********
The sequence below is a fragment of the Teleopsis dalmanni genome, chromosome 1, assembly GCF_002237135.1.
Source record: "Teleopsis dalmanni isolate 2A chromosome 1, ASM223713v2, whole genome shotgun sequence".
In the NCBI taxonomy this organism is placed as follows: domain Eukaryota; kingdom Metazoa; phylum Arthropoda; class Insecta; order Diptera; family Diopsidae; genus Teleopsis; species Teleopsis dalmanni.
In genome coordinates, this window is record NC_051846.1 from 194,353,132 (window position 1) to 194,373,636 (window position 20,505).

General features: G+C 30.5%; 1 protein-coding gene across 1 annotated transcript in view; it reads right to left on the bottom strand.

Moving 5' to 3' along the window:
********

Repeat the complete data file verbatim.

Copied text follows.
The sequence below is a fragment of the Teleopsis dalmanni genome, chromosome 1, assembly GCF_002237135.1.
Source record: "Teleopsis dalmanni isolate 2A chromosome 1, ASM223713v2, whole genome shotgun sequence".
In the NCBI taxonomy this organism is placed as follows: domain Eukaryota; kingdom Metazoa; phylum Arthropoda; class Insecta; order Diptera; family Diopsidae; genus Teleopsis; species Teleopsis dalmanni.
In genome coordinates, this window is record NC_051846.1 from 194,353,132 (window position 1) to 194,373,636 (window position 20,505).

General features: G+C 30.5%; 1 protein-coding gene across 1 annotated transcript in view; it reads right to left on the bottom strand.

Moving 5' to 3' along the window: